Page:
Holistic therapy

For a large part of human history the conception of Man as body, soul and spirit is closely held to be true. Healing practices were also closely linked to the spiritual world. The spirit was gradually separated from Man’s conception of itself.

According to cultural historian Markus Osterrider (2017), this process was a gradual one. The final blow came in the 14th century with nominalism in Western scholastics. This was the breakthrough for a purely secular view of the world. A science “without the need of God”. This scientific approach was purely empirical, experimental and material. It took over in the West in the 18th century during the Age of Enlightenment.

In today’s predominant health care systems, soul and spirit are very much separated from the view of the human being. There is an increasing breaking down into smaller and smaller separate units for research.

“Since the sixteenth century and Descartes’ compartmentalization of body and mind, this Cartesian foundation of medical science has divided the field into specialties and subspecialties, in self-contained systems that may or may not interact. Ironically, in societies that place a high premium on individual choice, such as the USA, treatment focuses on a diseased or compromised part of the body and not on the personhood of the one with the condition. In contrast, medical practices in countries that have valued the collective good, such as China, consider each personal case with its unique history and constellation of experience and view the person as a whole, inclusive of body, mind, and soul”. (Hanser 2016, p. 53)

Compartmentalisation is the main approach within mainstream healthcare giving rise to various specialities like oncology, cardiology, otorhinolaryngology and gynaecology just to name a few to this growing list. The treatment of the human body is segmented and often not based on a wholistic view of human physiology and the interconnectedness of the organ systems. For instance, a weak circulation may affect the liver’s functions which may led to emphasis and treatment being placed on the weak liver when the cause of the problem may lie somewhere else completely.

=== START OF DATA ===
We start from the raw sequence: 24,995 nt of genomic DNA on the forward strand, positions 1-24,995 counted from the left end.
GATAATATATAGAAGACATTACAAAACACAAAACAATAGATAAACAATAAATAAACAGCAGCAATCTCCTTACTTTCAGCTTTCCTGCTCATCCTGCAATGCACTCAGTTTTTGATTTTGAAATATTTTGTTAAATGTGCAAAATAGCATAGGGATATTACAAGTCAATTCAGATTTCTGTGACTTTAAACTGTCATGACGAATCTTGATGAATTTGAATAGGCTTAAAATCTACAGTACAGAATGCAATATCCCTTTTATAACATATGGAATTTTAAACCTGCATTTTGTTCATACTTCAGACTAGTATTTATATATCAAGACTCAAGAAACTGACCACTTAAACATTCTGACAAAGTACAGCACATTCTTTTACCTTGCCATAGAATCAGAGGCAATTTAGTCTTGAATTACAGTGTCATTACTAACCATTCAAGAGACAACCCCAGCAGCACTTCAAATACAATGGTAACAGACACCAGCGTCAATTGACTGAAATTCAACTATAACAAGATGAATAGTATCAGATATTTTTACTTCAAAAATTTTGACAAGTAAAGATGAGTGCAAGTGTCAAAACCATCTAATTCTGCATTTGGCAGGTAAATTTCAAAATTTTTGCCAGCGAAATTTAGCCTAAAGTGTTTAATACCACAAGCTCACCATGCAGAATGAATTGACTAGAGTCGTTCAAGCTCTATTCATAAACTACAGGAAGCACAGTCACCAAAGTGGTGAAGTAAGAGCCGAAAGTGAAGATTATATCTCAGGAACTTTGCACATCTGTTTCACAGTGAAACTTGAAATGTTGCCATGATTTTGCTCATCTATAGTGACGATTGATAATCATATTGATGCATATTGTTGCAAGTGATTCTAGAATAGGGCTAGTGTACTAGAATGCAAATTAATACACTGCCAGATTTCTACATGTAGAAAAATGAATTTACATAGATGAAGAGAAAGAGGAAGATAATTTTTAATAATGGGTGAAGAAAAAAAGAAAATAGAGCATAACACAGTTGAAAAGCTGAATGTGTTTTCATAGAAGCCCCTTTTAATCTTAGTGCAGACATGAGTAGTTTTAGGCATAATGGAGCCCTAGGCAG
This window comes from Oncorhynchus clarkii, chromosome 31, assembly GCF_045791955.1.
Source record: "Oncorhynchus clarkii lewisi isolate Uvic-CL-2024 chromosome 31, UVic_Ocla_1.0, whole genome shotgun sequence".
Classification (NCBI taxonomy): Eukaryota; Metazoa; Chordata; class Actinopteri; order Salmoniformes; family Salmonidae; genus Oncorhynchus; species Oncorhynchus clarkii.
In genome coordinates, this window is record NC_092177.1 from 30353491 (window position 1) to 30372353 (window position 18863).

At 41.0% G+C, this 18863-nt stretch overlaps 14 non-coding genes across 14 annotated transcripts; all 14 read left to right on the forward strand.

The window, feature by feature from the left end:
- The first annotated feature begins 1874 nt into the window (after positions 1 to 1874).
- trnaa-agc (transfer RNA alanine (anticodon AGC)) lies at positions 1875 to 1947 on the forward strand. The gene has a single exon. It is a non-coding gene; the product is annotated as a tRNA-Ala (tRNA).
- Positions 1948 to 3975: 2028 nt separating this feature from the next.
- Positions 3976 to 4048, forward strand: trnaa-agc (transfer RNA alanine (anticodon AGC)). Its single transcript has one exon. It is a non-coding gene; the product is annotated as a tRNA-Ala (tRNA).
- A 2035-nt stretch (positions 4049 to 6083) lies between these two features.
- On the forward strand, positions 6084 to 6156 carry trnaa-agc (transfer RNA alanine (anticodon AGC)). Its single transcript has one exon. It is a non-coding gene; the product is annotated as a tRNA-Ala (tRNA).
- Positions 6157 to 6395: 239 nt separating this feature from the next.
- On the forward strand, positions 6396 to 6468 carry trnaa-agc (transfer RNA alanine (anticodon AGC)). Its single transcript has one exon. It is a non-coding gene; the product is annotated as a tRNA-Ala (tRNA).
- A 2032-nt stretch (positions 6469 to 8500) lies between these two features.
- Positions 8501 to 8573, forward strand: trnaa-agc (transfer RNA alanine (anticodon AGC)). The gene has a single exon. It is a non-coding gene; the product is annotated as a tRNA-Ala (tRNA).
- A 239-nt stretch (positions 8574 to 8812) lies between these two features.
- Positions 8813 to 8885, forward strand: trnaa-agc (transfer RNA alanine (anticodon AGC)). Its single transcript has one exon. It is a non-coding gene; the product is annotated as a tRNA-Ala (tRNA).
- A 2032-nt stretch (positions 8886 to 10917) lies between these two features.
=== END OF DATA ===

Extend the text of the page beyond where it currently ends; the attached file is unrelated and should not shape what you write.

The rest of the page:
On the emotional or soul level, this is dealt with in the field of psychology and psychiatry. At the spiritual level of Man, there is a rise in what is termed as alternative or New Age medicine where higher forces are called upon and used for healing.

“The word health comes from the old English ‘hal’, a root word signifying whole and healing. Moreover, ‘heal’, in Northern Middle English, means ‘to make sound’, to become healthy again. We [also] use the word ‘sound’ – as a synonym for health and wholeness to signify basic vitality. To heal therefore means to become whole, in harmony and in balance”. (Barrow, 2017)

A therapeutic process should strive towards a well functioning physical body, an emotional life that is moving in a rhythmic flow without stagnation and a continuous striving in thoughts towards the good and the true. This idea of health as the well-being in body, soul and spirit was also echoed by Dr. Mitchell Gaynor, a medical doctor in America who has been achieving remarkable results by integrating music, vocalization, breathing and meditation techniques in his work with patients at the hospital.

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